Numberphile recently posted a video about the math behind RSA encryption.┬á In the video below, a brief description of public key cryptography is given and then we are shown a simple example of the math used to perform encryption and decryption (math example @ 2:25). In the video, James skips over the method for determining the private key, so I thought I would run through the key generation steps for his example. Choose two distinct prime numbers p and q. These are the two primes that he mentioned, so p = 2 and q = 5. Compute n = pq. Simply multiply 2 and 5. n = 10. Compute the totient of n, or (p-1)(q-1). (2-1) times (5-1) is 1[…]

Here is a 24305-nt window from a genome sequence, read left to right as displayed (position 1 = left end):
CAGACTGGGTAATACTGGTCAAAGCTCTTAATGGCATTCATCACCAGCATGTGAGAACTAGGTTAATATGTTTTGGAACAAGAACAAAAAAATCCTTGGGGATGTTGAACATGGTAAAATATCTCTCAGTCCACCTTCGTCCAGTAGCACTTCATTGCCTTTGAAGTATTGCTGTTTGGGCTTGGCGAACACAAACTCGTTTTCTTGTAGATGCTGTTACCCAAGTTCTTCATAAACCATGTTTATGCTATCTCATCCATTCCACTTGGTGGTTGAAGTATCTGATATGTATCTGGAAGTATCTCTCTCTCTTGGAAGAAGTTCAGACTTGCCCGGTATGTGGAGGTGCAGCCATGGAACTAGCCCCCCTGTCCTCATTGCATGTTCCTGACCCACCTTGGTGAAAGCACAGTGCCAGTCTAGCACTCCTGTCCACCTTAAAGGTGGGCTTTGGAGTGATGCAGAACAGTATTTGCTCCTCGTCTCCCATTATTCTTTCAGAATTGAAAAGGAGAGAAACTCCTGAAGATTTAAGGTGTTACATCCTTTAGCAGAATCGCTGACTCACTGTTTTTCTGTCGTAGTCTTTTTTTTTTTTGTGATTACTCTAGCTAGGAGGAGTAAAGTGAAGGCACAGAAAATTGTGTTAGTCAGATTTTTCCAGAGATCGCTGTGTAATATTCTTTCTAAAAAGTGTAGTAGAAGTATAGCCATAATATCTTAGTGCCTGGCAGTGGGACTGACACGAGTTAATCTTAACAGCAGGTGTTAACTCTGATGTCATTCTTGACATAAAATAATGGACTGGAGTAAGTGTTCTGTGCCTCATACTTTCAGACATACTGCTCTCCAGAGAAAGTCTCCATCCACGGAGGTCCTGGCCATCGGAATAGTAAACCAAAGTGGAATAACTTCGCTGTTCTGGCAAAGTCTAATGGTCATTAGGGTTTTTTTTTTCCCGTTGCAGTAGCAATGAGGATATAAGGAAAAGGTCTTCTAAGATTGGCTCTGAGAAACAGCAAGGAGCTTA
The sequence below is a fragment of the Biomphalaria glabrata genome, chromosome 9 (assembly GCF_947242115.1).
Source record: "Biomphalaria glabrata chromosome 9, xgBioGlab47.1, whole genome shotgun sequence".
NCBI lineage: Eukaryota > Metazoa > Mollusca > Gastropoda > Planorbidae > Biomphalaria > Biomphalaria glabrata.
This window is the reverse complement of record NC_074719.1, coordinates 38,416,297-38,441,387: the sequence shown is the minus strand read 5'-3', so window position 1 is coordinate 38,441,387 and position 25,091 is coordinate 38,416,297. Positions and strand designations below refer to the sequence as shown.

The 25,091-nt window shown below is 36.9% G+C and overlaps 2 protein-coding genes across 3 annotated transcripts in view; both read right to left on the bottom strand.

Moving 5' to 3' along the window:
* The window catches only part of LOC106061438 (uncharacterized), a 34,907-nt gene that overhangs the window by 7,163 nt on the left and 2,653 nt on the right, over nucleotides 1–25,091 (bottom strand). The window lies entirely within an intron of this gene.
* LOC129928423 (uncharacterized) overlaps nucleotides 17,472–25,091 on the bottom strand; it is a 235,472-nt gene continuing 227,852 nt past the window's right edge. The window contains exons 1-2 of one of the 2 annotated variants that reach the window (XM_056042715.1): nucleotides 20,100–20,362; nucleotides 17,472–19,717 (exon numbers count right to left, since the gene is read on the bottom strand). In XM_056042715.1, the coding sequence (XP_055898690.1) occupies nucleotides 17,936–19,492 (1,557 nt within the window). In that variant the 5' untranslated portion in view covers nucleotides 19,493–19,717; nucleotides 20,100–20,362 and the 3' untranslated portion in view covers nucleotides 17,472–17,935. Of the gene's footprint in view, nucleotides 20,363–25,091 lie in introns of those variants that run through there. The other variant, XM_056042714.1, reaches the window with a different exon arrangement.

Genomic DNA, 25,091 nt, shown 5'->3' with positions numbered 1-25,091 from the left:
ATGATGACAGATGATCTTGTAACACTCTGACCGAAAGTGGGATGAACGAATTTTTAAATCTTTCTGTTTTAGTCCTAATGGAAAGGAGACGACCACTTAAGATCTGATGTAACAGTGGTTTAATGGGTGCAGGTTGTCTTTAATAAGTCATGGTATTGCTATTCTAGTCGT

We are working with a security policy that treats two passwords of equivalent strength: 8 character password with two character sets represented (pick two of upper/lower/number/symbol) 6 character password with three┬ácharacter sets represented (pick three of upper/lower/number/symbol) The question arises, how equivalent (or not) are they? Well, it’s time to do some math. Total Possible Passwords One way to measure password strength is in the total number of passwords that one might be able to generate that meet that criteria. More would be better.┬áThere are 26 uppercase, 26 lowercase, 10 digit, and 33 ASCII-printable symbols available on the average keyboard (totaling 95 options). If we simply asked how many possible 6 character passwords are there, you can multiply 95 for[…]